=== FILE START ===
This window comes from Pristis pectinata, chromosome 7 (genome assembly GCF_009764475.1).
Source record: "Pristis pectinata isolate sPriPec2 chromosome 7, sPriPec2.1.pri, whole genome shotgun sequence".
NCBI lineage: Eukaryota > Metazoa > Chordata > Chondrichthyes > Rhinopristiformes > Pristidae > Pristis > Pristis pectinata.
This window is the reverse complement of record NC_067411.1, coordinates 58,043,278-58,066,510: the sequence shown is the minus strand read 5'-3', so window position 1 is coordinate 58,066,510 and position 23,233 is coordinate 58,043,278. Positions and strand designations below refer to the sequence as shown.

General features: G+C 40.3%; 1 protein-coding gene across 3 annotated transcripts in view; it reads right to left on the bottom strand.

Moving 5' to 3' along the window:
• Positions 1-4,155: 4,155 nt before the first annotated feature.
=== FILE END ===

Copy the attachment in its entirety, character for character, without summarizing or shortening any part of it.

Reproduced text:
This window comes from Pristis pectinata, chromosome 7 (genome assembly GCF_009764475.1).
Source record: "Pristis pectinata isolate sPriPec2 chromosome 7, sPriPec2.1.pri, whole genome shotgun sequence".
NCBI lineage: Eukaryota > Metazoa > Chordata > Chondrichthyes > Rhinopristiformes > Pristidae > Pristis > Pristis pectinata.
This window is the reverse complement of record NC_067411.1, coordinates 58,043,278-58,066,510: the sequence shown is the minus strand read 5'-3', so window position 1 is coordinate 58,066,510 and position 23,233 is coordinate 58,043,278. Positions and strand designations below refer to the sequence as shown.

General features: G+C 40.3%; 1 protein-coding gene across 3 annotated transcripts in view; it reads right to left on the bottom strand.

Moving 5' to 3' along the window:
• Positions 1-4,155: 4,155 nt before the first annotated feature.